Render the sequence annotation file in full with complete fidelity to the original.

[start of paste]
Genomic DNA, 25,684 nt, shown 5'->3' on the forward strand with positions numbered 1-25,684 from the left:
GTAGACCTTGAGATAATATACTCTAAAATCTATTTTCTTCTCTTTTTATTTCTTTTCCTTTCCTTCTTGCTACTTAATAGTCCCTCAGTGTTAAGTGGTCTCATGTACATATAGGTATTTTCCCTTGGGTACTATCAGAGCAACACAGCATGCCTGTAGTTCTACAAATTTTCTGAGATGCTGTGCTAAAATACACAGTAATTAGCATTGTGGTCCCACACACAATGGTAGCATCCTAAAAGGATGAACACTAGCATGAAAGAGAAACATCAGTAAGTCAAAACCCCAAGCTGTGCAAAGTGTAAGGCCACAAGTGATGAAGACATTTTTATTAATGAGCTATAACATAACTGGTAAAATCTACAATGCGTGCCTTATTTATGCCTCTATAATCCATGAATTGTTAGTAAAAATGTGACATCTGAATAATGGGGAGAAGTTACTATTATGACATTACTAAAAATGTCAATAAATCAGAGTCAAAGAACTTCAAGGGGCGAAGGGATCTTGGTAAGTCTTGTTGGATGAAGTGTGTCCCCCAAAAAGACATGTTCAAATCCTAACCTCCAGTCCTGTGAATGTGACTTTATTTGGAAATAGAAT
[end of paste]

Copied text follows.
Genomic DNA, 25,684 nt, shown 5'->3' on the forward strand with positions numbered 1-25,684 from the left:
GTAGACCTTGAGATAATATACTCTAAAATCTATTTTCTTCTCTTTTTATTTCTTTTCCTTTCCTTCTTGCTACTTAATAGTCCCTCAGTGTTAAGTGGTCTCATGTACATATAGGTATTTTCCCTTGGGTACTATCAGAGCAACACAGCATGCCTGTAGTTCTACAAATTTTCTGAGATGCTGTGCTAAAATACACAGTAATTAGCATTGTGGTCCCACACACAATGGTAGCATCCTAAAAGGATGAACACTAGCATGAAAGAGAAACATCAGTAAGTCAAAACCCCAAGCTGTGCAAAGTGTAAGGCCACAAGTGATGAAGACATTTTTATTAATGAGCTATAACATAACTGGTAAAATCTACAATGCGTGCCTTATTTATGCCTCTATAATCCATGAATTGTTAGTAAAAATGTGACATCTGAATAATGGGGAGAAGTTACTATTATGACATTACTAAAAATGTCAATAAATCAGAGTCAAAGAACTTCAAGGGGCGAAGGGATCTTGGTAAGTCTTGTTGGATGAAGTGTGTCCCCCAAAAAGACATGTTCAAATCCTAACCTCCAGTCCTGTGAATGTGACTTTATTTGGAAATAGAAT